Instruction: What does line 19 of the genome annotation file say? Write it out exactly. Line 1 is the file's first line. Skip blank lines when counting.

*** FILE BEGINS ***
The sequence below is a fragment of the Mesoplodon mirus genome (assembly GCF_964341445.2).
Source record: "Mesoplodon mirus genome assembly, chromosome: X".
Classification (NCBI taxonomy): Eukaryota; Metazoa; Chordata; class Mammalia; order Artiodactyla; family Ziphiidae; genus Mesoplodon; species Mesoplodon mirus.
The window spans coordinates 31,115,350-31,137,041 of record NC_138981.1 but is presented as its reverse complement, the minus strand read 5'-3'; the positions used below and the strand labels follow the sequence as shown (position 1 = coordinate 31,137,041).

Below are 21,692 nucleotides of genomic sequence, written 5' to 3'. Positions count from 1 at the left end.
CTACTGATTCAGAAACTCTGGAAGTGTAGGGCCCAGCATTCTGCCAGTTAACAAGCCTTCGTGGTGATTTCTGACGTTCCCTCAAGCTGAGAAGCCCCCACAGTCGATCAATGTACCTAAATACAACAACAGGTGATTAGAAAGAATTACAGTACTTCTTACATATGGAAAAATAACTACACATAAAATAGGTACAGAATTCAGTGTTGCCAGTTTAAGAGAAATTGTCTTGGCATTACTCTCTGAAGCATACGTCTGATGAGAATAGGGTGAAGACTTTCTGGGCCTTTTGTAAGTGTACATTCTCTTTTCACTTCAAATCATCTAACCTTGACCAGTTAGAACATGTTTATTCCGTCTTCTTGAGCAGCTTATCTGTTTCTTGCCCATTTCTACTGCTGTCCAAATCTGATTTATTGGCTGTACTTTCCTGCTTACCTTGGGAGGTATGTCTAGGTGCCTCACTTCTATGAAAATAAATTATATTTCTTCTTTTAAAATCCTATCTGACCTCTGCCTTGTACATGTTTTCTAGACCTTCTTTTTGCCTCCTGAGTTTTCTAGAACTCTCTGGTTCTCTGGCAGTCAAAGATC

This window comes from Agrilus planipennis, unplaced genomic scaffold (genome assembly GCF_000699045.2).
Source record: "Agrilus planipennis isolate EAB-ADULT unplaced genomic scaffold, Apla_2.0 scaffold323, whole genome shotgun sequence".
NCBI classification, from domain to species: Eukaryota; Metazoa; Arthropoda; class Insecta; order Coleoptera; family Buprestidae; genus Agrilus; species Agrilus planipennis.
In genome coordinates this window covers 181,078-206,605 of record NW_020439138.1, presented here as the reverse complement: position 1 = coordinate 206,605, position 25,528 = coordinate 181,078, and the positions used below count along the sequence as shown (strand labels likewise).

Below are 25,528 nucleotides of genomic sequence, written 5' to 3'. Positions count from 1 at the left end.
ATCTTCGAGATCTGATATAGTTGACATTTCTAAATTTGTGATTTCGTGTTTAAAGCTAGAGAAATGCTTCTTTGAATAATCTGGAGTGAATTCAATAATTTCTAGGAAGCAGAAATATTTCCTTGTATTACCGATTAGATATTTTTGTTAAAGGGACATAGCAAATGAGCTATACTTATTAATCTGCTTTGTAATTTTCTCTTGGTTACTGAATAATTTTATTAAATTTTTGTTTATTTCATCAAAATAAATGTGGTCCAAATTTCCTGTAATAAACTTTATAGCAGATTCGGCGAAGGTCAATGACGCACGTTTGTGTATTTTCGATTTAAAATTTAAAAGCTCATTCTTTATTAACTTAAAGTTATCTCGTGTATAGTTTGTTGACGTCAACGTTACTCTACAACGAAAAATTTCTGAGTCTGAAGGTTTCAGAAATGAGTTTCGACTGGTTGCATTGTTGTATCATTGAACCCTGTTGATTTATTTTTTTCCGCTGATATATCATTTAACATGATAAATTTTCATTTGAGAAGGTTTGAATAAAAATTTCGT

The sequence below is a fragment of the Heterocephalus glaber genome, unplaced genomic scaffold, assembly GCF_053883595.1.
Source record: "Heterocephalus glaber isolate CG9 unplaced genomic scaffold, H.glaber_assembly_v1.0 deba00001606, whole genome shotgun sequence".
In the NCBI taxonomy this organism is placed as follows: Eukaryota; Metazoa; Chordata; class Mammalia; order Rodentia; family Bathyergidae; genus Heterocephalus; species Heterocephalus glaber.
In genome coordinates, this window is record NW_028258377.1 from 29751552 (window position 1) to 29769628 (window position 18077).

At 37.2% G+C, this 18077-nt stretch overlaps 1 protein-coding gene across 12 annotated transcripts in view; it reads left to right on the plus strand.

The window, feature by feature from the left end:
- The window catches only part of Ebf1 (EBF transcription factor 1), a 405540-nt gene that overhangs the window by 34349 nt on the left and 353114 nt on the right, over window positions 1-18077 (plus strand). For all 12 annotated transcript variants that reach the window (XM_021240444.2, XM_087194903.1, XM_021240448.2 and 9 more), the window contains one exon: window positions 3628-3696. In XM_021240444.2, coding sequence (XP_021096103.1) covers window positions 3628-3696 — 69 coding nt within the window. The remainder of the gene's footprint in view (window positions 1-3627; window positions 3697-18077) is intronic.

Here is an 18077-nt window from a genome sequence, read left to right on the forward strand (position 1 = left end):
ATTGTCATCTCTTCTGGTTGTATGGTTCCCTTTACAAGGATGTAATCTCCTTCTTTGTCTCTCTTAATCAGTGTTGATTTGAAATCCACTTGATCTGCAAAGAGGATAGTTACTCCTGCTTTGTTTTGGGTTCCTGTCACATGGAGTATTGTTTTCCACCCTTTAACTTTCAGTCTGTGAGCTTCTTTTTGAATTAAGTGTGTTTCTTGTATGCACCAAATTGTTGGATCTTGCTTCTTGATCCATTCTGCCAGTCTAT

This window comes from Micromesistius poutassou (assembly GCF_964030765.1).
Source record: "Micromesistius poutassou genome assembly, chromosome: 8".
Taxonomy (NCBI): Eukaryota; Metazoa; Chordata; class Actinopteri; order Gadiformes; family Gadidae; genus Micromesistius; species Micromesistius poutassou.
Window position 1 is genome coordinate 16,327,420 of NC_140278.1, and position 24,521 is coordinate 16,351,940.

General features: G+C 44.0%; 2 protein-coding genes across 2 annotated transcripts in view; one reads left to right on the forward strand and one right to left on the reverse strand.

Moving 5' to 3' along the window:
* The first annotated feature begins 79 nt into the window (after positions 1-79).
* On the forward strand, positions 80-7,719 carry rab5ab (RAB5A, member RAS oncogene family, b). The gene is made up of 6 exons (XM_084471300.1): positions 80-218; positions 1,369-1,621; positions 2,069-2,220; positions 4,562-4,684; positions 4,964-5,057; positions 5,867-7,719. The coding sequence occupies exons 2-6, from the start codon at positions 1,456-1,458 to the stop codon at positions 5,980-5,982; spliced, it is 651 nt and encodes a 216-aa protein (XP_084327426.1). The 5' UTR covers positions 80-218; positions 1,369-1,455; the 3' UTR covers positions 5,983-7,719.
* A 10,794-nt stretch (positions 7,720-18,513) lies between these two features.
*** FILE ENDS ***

- The window catches only part of Ebf1 (EBF transcription factor 1), a 405540-nt gene that overhangs the window by 34349 nt on the left and 353114 nt on the right, over window positions 1-18077 (plus strand). For all 12 annotated transcript variants that reach the window (XM_021240444.2, XM_087194903.1, XM_021240448.2 and 9 more), the window contains one exon: window positions 3628-3696. In XM_021240444.2, coding sequence (XP_021096103.1) covers window positions 3628-3696 — 69 coding nt within the window. The remainder of the gene's footprint in view (window positions 1-3627; window positions 3697-18077) is intronic.